Unit 5 General Principles of Chemistry II – Transition Metals and Organic Nitrogen Chemistry

5.1 - Unit description

Chemical ideas

In this unit the study of electrode potentials builds on the study of redox in Unit 2, including the concept of oxidation number and the use of redox half equations. Students will study further chemistry related to redox and transition metals. The organic chemistry section of this unit focuses on arenes and organic nitrogen compounds such as amines, amides, amino acids and proteins. Students are expected to use the knowledge and understanding of organic chemistry that they have gained over the whole GCE in Chemistry when covering the organic synthesis section.

This unit draws on all other units within the GCE in Chemistry and students are expected to use their prior knowledge when learning about these areas. Students will again encounter ideas of isomerism, bond polarity and bond enthalpy, reagents and reaction conditions, reaction types and mechanisms. Students are also expected to use formulae and balance equations and calculate chemical quantities.

How chemists work

The study of chemical cells provides an opportunity to illustrate the impact on scientific thinking when it emerges that ideas developed in different contexts can be shown to be related to a major explanatory principle. In this unit, cell emfs and equilibrium constants are shown to be related to the fundamental criterion for the feasibility of a chemical reaction: the total entropy change.

The explanatory power of the energy-level model for electronic structures is further illustrated by showing how it can help to account for the existence and properties of transition metals. In this context there are opportunities to show the limitations of the models used at this level and to indicate the need for more sophisticated explanations.

Study of the structure of benzene is another example that shows how scientific models develop in response to new evidence. This links to further investigations of the models that chemists use to describe the mechanisms of organic reactions.

The study of catalysts touches on a ‘frontier’ area for current chemical research and development which is of theoretical and practical importance. This provides an opportunity to show how the scientific community reports and validates new knowledge.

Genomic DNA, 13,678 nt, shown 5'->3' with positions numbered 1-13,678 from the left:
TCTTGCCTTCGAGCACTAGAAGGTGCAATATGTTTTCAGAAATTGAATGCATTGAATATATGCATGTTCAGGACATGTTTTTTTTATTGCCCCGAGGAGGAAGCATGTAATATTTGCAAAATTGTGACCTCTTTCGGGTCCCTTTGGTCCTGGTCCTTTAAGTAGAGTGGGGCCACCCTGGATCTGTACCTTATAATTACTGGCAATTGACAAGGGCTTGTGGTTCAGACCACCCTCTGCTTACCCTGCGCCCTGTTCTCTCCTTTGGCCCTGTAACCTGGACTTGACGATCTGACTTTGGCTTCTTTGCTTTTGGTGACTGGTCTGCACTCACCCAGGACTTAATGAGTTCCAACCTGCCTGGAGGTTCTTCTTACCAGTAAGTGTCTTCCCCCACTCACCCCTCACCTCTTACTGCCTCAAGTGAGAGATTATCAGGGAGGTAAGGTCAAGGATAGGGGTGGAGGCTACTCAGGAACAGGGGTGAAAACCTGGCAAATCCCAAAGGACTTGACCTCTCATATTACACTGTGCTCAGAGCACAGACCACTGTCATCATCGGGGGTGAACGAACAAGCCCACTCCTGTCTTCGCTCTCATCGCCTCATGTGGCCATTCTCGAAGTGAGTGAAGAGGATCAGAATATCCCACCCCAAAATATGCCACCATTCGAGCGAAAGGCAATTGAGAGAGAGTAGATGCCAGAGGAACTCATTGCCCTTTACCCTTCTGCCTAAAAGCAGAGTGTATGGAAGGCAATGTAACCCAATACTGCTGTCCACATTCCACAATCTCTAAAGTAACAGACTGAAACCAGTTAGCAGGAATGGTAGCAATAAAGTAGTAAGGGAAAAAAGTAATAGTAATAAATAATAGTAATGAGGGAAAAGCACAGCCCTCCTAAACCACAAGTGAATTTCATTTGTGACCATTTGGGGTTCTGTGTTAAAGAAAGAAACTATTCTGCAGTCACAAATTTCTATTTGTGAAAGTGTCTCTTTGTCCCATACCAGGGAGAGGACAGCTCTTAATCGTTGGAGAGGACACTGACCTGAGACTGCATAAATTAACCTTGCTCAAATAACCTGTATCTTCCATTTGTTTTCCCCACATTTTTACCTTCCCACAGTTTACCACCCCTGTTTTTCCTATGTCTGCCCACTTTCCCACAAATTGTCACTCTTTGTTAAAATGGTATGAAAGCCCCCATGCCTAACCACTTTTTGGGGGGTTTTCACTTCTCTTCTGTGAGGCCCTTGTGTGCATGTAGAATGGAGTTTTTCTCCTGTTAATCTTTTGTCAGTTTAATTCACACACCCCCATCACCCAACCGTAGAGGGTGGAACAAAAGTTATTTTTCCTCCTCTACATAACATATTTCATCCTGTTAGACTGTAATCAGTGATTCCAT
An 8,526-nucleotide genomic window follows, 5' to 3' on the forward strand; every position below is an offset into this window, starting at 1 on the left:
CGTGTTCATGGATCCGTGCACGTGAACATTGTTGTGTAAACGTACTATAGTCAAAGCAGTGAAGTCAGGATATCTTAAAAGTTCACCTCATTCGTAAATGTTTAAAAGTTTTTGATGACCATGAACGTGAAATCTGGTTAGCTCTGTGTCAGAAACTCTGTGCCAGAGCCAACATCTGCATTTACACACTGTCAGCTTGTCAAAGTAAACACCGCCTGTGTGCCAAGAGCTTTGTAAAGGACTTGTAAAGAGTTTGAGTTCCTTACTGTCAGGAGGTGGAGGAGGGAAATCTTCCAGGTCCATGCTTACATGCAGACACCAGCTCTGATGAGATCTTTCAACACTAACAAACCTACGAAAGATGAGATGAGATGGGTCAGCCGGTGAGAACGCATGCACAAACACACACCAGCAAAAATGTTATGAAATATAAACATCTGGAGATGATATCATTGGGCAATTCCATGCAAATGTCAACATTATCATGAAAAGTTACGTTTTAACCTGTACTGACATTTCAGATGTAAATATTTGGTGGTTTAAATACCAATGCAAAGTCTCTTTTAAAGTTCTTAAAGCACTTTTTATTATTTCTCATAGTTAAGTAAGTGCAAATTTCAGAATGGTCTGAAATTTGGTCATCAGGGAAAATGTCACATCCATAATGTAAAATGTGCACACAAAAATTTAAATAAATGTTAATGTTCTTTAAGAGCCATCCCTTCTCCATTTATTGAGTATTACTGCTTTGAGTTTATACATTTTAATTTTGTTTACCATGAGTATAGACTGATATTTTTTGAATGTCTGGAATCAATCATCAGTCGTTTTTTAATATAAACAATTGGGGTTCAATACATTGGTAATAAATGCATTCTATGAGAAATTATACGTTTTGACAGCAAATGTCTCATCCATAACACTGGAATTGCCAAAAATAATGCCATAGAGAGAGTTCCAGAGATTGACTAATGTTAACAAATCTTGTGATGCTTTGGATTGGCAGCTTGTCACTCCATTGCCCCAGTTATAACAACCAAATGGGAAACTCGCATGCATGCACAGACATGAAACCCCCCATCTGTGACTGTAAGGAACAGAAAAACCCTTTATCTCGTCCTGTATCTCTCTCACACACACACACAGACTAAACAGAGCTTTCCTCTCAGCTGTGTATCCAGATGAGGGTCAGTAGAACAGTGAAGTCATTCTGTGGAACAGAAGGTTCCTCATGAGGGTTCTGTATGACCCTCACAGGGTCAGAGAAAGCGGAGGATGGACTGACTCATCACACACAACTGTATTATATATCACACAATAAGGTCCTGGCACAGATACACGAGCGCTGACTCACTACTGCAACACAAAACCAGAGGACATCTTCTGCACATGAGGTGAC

Students have further opportunities to carry out quantitative analysis, to interpret complex data and assess the outcomes in terms of the principles of valid measurement. The topic of organic synthesis illustrates a selection of the techniques that chemists have developed to carry out reactions and purify products efficiently and safely.

Core practicals

The following specification points are core practicals within this unit that students must complete:

These practicals can be used to meet the requirements of Activity a: General Practical Competence (GPC) in the assessment of Unit 6. They may also appear in the written examination for Unit 5. The core practical codes (eg CP1, CP2 etc) should be used when completing the record card for each student.

Examples in practicals

Where ‘eg’ follows a type of experiment in the specification students are not expected to have carried out that specific experiment. However they should be able to use data from that or similar experiments.

For instance in this unit, 5.3.1h i Application of redox equilibria, the specification states:

understand the procedures of the redox titrations below (i and ii) and carry out a redox titration with one:

i) potassium manganate(VII), eg the estimation of iron in iron tablets. Students will be expected to have carried out a redox titration with potassium manganate(VII), but they may or may not have done this to estimate the amount of iron in iron tablets. In the unit test students could be given experimental data for a potassium manganate(VII) titration, in any context, and be expected to analyse and evaluate this data.

Examples in unit content

Where ‘eg’ follows a concept students are not expected to have been taught the particular example given in the specification. They should be able to illustrate their answer with an example of their choice.

For instance in this unit, 5.4.2h Organic nitrogen compounds: amines, amides, amino acids and proteins, the specification states: comment on the physical properties of polyamides and the solubility in water of the addition polymer poly(ethenol) in terms of hydrogen bonding, eg soluble laundry bags or liquid detergent capsules (liquitabs).

Students will be expected to comment on the physical properties of polyamides and the solubility of poly(ethenol) in terms of hydrogen bonding, but they may or may not have looked at soluble laundry bags or liquitabs.

In the unit test students could be asked to comment on the physical properties of this polyamide and the solubility of the addition polymer in terms of hydrogen bonding. This could be in the context of soluble laundry bags, or in another completely different context.


5.2 Assessment information - Unit 5 examination

The examination will be 1 hour 40 minutes and have 90 marks. It will contain three Sections: A, B and C.

Students will be able to show their full ability in Sections B and C as these contain areas where they will be stretched and challenged. Quality of written communication will be assessed in this examination in either Section B or C. The data booklet can be used throughout the examination for this unit.


Unit 5 - Contents

5.3 Redox and the chemistry of the transition metals

5.4 Organic chemistry – arenes, nitrogen compounds and synthesis